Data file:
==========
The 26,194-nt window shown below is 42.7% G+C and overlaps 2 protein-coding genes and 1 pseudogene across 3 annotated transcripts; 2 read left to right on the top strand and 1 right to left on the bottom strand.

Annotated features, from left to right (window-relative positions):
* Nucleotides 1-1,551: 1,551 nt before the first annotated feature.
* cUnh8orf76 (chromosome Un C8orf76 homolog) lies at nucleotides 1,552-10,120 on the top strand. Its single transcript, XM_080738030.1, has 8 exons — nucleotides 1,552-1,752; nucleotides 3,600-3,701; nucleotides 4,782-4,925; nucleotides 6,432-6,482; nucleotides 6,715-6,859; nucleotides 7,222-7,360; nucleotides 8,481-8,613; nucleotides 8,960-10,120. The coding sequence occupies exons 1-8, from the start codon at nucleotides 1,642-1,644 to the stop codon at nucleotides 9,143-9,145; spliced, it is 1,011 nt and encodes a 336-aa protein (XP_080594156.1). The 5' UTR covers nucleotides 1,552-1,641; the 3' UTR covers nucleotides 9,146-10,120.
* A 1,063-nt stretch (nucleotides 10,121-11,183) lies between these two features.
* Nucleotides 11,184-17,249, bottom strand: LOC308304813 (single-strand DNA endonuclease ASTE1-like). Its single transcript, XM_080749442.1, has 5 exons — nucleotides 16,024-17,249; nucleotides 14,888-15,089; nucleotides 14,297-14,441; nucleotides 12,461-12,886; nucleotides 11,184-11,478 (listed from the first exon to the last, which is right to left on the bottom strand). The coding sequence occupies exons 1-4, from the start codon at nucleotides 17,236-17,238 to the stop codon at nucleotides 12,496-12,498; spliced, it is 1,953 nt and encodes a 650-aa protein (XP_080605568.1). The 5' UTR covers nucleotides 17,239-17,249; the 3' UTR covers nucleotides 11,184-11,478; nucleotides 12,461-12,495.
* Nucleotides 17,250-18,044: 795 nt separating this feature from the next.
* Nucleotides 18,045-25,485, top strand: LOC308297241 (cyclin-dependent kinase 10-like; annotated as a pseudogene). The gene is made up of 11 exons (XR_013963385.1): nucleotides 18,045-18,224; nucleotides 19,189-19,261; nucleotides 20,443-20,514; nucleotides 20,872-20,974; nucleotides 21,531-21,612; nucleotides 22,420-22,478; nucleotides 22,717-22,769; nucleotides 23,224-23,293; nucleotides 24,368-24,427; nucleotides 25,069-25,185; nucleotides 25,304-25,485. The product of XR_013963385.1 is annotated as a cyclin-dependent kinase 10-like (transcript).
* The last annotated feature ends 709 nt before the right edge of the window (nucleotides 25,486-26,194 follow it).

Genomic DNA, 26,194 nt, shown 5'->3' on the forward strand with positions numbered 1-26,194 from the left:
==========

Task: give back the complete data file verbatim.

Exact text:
The 26,194-nt window shown below is 42.7% G+C and overlaps 2 protein-coding genes and 1 pseudogene across 3 annotated transcripts; 2 read left to right on the top strand and 1 right to left on the bottom strand.

Annotated features, from left to right (window-relative positions):
* Nucleotides 1-1,551: 1,551 nt before the first annotated feature.
* cUnh8orf76 (chromosome Un C8orf76 homolog) lies at nucleotides 1,552-10,120 on the top strand. Its single transcript, XM_080738030.1, has 8 exons — nucleotides 1,552-1,752; nucleotides 3,600-3,701; nucleotides 4,782-4,925; nucleotides 6,432-6,482; nucleotides 6,715-6,859; nucleotides 7,222-7,360; nucleotides 8,481-8,613; nucleotides 8,960-10,120. The coding sequence occupies exons 1-8, from the start codon at nucleotides 1,642-1,644 to the stop codon at nucleotides 9,143-9,145; spliced, it is 1,011 nt and encodes a 336-aa protein (XP_080594156.1). The 5' UTR covers nucleotides 1,552-1,641; the 3' UTR covers nucleotides 9,146-10,120.
* A 1,063-nt stretch (nucleotides 10,121-11,183) lies between these two features.
* Nucleotides 11,184-17,249, bottom strand: LOC308304813 (single-strand DNA endonuclease ASTE1-like). Its single transcript, XM_080749442.1, has 5 exons — nucleotides 16,024-17,249; nucleotides 14,888-15,089; nucleotides 14,297-14,441; nucleotides 12,461-12,886; nucleotides 11,184-11,478 (listed from the first exon to the last, which is right to left on the bottom strand). The coding sequence occupies exons 1-4, from the start codon at nucleotides 17,236-17,238 to the stop codon at nucleotides 12,496-12,498; spliced, it is 1,953 nt and encodes a 650-aa protein (XP_080605568.1). The 5' UTR covers nucleotides 17,239-17,249; the 3' UTR covers nucleotides 11,184-11,478; nucleotides 12,461-12,495.
* Nucleotides 17,250-18,044: 795 nt separating this feature from the next.
* Nucleotides 18,045-25,485, top strand: LOC308297241 (cyclin-dependent kinase 10-like; annotated as a pseudogene). The gene is made up of 11 exons (XR_013963385.1): nucleotides 18,045-18,224; nucleotides 19,189-19,261; nucleotides 20,443-20,514; nucleotides 20,872-20,974; nucleotides 21,531-21,612; nucleotides 22,420-22,478; nucleotides 22,717-22,769; nucleotides 23,224-23,293; nucleotides 24,368-24,427; nucleotides 25,069-25,185; nucleotides 25,304-25,485. The product of XR_013963385.1 is annotated as a cyclin-dependent kinase 10-like (transcript).
* The last annotated feature ends 709 nt before the right edge of the window (nucleotides 25,486-26,194 follow it).

Genomic DNA, 26,194 nt, shown 5'->3' on the forward strand with positions numbered 1-26,194 from the left: